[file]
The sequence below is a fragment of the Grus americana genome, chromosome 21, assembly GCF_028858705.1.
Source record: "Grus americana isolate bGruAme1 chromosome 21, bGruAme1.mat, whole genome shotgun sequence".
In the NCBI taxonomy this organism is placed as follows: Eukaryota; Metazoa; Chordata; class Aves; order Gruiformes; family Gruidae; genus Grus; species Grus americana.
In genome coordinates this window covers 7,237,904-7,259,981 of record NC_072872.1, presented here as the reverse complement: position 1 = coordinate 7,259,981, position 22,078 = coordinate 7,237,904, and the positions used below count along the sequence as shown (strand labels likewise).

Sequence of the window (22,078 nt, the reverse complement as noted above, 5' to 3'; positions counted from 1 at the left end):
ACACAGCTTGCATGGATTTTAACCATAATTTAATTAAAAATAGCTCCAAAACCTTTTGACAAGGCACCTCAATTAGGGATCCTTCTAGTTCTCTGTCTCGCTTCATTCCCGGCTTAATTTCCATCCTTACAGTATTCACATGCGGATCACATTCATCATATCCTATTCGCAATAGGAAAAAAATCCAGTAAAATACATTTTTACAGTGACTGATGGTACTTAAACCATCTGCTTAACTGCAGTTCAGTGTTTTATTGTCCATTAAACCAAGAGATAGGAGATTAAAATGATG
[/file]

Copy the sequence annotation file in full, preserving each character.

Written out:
The sequence below is a fragment of the Grus americana genome, chromosome 21, assembly GCF_028858705.1.
Source record: "Grus americana isolate bGruAme1 chromosome 21, bGruAme1.mat, whole genome shotgun sequence".
In the NCBI taxonomy this organism is placed as follows: Eukaryota; Metazoa; Chordata; class Aves; order Gruiformes; family Gruidae; genus Grus; species Grus americana.
In genome coordinates this window covers 7,237,904-7,259,981 of record NC_072872.1, presented here as the reverse complement: position 1 = coordinate 7,259,981, position 22,078 = coordinate 7,237,904, and the positions used below count along the sequence as shown (strand labels likewise).

Sequence of the window (22,078 nt, the reverse complement as noted above, 5' to 3'; positions counted from 1 at the left end):
ACACAGCTTGCATGGATTTTAACCATAATTTAATTAAAAATAGCTCCAAAACCTTTTGACAAGGCACCTCAATTAGGGATCCTTCTAGTTCTCTGTCTCGCTTCATTCCCGGCTTAATTTCCATCCTTACAGTATTCACATGCGGATCACATTCATCATATCCTATTCGCAATAGGAAAAAAATCCAGTAAAATACATTTTTACAGTGACTGATGGTACTTAAACCATCTGCTTAACTGCAGTTCAGTGTTTTATTGTCCATTAAACCAAGAGATAGGAGATTAAAATGATG